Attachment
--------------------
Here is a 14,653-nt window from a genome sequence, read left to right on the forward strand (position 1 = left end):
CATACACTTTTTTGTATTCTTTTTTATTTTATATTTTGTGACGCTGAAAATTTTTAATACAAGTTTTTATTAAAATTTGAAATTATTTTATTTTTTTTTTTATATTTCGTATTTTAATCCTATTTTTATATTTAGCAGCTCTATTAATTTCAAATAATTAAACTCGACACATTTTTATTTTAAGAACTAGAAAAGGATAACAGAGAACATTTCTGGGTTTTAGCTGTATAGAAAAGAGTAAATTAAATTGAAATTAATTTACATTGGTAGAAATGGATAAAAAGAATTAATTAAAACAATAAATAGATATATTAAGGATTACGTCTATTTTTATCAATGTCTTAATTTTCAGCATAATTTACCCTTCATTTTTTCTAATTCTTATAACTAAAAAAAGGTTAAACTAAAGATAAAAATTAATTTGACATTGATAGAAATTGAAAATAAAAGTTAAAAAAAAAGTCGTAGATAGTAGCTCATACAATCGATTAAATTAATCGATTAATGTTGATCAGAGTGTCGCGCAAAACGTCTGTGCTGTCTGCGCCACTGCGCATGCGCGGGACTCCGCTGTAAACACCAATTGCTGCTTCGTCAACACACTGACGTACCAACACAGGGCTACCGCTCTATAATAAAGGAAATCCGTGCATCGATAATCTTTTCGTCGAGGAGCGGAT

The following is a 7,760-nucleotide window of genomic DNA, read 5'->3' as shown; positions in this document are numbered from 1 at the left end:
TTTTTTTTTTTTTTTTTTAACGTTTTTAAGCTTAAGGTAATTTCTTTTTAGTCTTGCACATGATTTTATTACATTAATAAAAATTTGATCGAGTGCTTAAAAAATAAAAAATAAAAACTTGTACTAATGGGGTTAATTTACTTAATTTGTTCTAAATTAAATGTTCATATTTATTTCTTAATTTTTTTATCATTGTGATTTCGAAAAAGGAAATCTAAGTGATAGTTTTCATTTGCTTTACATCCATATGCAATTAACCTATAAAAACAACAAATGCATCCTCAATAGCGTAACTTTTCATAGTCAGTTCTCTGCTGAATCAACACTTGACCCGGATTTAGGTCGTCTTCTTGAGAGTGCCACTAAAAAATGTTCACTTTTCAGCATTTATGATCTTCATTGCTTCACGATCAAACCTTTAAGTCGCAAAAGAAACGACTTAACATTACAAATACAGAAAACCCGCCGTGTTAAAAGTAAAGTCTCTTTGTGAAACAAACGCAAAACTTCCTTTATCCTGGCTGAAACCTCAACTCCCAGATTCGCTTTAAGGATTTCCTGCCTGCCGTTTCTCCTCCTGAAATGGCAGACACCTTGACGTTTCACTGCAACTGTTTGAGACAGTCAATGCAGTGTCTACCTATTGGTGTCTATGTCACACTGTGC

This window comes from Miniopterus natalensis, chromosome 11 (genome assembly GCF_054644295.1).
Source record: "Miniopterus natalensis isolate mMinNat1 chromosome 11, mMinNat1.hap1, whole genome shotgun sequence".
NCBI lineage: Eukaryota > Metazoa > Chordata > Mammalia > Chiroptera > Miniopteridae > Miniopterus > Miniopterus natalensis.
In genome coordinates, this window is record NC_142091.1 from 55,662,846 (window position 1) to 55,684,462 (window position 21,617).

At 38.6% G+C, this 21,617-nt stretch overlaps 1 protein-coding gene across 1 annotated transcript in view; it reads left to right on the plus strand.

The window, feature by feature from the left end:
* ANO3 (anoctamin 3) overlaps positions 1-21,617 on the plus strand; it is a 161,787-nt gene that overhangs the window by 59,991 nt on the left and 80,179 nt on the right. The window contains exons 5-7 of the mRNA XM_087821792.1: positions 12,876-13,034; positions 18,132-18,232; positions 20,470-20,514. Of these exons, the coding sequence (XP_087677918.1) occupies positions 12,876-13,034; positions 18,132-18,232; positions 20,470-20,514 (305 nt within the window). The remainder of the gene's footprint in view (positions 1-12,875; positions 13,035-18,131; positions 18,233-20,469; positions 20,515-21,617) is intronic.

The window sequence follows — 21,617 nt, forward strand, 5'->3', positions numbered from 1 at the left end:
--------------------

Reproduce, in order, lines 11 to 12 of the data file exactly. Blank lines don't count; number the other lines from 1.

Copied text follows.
* ANO3 (anoctamin 3) overlaps positions 1-21,617 on the plus strand; it is a 161,787-nt gene that overhangs the window by 59,991 nt on the left and 80,179 nt on the right. The window contains exons 5-7 of the mRNA XM_087821792.1: positions 12,876-13,034; positions 18,132-18,232; positions 20,470-20,514. Of these exons, the coding sequence (XP_087677918.1) occupies positions 12,876-13,034; positions 18,132-18,232; positions 20,470-20,514 (305 nt within the window). The remainder of the gene's footprint in view (positions 1-12,875; positions 13,035-18,131; positions 18,233-20,469; positions 20,515-21,617) is intronic.

The window sequence follows — 21,617 nt, forward strand, 5'->3', positions numbered from 1 at the left end: